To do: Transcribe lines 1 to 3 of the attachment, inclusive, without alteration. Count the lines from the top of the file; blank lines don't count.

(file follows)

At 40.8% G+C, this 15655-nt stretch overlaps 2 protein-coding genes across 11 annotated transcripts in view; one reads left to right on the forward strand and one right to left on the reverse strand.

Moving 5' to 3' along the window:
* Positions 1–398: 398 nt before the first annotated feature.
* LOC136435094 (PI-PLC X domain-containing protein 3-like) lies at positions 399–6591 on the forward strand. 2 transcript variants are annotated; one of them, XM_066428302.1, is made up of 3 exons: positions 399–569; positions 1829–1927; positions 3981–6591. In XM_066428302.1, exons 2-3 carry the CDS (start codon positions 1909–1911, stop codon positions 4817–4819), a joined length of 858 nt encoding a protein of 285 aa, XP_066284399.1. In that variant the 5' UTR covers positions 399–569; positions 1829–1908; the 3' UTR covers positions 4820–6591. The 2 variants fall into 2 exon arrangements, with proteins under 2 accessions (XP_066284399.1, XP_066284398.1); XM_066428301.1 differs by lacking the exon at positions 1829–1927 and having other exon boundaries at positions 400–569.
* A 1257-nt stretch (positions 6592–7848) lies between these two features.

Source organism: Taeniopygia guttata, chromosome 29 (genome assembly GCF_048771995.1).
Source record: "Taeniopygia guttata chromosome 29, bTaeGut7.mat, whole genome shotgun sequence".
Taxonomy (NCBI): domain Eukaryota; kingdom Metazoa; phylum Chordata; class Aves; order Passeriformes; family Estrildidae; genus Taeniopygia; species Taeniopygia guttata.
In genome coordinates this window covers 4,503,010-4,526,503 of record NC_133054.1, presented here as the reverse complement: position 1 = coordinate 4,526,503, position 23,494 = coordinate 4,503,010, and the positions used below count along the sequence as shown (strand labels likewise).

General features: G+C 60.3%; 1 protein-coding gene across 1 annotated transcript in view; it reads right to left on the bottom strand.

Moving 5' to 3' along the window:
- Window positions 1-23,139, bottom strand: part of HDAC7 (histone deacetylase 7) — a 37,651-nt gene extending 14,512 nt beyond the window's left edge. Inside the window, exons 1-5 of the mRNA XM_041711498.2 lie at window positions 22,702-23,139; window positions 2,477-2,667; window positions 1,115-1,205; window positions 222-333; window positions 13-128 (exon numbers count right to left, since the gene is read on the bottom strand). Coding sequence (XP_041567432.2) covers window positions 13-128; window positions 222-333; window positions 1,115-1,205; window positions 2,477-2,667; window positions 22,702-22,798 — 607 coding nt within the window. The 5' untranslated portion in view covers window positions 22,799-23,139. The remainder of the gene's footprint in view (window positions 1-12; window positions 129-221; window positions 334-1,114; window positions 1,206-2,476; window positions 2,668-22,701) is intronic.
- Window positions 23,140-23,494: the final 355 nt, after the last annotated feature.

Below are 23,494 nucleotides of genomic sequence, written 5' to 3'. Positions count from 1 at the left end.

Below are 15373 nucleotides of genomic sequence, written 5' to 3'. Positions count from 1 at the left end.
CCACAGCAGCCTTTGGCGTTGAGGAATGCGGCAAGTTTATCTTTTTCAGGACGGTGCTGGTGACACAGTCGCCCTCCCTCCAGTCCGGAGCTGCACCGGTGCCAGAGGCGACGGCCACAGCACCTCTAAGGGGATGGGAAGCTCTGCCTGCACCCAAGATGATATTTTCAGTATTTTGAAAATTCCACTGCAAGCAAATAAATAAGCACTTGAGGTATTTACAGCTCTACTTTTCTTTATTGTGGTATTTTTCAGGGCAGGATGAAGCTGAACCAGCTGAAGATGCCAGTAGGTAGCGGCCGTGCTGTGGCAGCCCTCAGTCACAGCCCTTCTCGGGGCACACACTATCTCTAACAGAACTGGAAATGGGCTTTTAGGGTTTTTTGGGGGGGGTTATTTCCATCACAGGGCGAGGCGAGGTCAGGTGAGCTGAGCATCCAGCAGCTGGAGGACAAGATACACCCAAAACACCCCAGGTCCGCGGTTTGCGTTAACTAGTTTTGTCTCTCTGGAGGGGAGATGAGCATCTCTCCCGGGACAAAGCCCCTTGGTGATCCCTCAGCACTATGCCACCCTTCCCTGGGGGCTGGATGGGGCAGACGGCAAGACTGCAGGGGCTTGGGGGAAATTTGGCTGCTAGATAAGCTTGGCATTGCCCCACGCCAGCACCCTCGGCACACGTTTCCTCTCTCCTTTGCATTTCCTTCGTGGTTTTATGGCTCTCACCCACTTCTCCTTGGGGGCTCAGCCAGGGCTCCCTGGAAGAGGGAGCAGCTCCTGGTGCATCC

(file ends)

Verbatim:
At 40.8% G+C, this 15655-nt stretch overlaps 2 protein-coding genes across 11 annotated transcripts in view; one reads left to right on the forward strand and one right to left on the reverse strand.

Moving 5' to 3' along the window:
* Positions 1–398: 398 nt before the first annotated feature.